Today we are going to talk about a family whose prowess, art and Gypsy heritage begin with the grandfather and have been handed down through subsequent generations. A family that reflects and embodies many of the elements of the true ethnic pride and identity that have always characterised the Gypsy race. In this post we are going to get to know Los Farrucos, whose name, as we have mentioned before, comes from the Arabic “Farouq”, which means “brave”. This is a long post (we have tried to trim it down but couldn’t leave anything else out) so please take your time over it. Continue reading →
After last week’s trip through time in the company of the castanets we’re coming back up to date this week with a look at two of the brightest talents on the current Flamenco scene. As well as sharing enormous and exciting talent they share a name: Rocío. Rocío is a common girl’s name in Andalusia. There is an annual pilgrimage, known as El Rocío, to the shrine of Nuestra Señora del Rocío in Almonte in Huelva. The Sevillanas that are sung and danced along the way are known as Sevillanas Rocieras. So, maybe it isn’t so surprising that they share a name. What is surprising is how much both have achieved whilst still in their mid-twenties. We hope you enjoy this post, in which we will try to explain just why we are so excited by these artists – by what they have done so far and by the prospect of further treasures to come. Continue reading →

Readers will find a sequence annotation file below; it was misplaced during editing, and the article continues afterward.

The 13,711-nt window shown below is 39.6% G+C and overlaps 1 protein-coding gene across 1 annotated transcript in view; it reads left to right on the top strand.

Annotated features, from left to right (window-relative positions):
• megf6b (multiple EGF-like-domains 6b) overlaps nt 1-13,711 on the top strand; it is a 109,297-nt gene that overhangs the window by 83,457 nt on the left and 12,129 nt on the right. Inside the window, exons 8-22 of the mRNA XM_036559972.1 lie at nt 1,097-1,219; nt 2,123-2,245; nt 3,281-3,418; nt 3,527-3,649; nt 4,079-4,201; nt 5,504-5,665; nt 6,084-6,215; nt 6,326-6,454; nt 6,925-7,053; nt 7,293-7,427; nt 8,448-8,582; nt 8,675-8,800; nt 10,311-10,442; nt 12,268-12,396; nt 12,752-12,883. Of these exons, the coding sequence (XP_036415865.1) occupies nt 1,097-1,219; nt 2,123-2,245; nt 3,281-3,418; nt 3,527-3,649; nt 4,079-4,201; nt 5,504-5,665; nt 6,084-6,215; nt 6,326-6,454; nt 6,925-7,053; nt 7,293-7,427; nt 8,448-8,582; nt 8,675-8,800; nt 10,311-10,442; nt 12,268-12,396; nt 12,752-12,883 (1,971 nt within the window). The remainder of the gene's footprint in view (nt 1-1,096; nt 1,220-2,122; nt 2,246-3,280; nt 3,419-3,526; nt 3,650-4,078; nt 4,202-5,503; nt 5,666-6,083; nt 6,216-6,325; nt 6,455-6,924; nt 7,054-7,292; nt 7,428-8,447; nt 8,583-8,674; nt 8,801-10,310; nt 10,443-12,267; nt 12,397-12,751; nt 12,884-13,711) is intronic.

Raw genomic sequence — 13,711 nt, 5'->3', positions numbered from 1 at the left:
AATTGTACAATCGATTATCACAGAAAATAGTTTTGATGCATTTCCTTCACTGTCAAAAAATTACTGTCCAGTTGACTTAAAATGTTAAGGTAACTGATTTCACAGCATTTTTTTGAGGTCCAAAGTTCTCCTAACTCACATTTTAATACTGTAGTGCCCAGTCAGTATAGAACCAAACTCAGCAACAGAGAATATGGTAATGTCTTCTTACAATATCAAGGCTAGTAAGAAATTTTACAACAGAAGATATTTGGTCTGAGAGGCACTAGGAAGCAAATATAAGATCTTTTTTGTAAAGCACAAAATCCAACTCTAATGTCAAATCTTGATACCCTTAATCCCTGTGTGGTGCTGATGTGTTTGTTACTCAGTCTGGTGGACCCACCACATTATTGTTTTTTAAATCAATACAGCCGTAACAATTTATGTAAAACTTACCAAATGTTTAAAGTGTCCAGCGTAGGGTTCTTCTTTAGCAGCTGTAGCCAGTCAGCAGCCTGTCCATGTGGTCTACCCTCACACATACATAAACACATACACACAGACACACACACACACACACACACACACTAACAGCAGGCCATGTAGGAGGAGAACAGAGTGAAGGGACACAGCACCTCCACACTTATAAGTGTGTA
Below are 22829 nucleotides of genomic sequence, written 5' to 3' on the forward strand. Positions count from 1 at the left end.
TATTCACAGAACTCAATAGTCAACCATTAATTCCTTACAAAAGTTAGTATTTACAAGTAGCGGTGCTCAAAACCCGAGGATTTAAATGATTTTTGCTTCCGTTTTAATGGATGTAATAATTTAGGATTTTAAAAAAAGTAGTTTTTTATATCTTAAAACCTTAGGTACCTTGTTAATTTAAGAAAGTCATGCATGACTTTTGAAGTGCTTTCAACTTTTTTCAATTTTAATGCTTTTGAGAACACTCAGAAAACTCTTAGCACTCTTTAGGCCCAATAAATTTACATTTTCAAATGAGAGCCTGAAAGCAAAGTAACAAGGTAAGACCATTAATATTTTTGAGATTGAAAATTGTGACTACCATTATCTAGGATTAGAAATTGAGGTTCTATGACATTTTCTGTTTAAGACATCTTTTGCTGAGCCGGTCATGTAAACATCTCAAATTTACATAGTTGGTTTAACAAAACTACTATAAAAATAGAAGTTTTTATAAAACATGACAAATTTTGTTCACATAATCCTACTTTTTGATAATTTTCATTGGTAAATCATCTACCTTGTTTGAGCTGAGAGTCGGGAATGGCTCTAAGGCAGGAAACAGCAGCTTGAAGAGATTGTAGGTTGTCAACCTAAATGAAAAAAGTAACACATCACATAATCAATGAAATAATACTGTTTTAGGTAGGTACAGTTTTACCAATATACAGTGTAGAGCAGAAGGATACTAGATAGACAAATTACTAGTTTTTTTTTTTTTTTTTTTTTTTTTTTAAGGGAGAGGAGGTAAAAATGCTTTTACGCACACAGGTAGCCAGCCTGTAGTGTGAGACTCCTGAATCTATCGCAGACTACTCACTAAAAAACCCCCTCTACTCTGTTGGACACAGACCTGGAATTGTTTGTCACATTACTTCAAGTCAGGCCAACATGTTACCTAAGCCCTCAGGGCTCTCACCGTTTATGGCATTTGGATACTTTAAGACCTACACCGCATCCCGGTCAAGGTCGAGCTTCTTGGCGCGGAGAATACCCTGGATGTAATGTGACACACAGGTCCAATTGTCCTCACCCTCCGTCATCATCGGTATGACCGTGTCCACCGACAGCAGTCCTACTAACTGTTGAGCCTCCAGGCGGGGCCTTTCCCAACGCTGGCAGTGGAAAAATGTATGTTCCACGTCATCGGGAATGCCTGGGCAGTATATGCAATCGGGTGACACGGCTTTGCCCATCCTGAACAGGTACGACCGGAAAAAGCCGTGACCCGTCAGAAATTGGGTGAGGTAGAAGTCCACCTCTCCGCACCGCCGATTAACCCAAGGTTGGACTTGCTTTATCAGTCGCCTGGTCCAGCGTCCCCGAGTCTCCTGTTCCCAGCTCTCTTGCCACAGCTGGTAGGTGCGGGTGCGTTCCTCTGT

Today we’re going to jump back in time to speak about las castañuelas (castanets), an instrument that has a strong influence not only in Flamenco but also in the most traditional and classical forms of Spanish Dance. As we are going to do an overview of the use of castanets in general, we’ve tried to keep it short and at the same time to avoid leaving out the most relevant examples of the extremely broad variety of musical styles this instrument is used in. Continue reading →
This week we’re going to take a look at the some younger artists that are taking Flamenco into the twenty-first century, drawing on the same structures we have seen from their older peers. Flamenco continues to evolve and is in safe hands, we believe. Continue reading →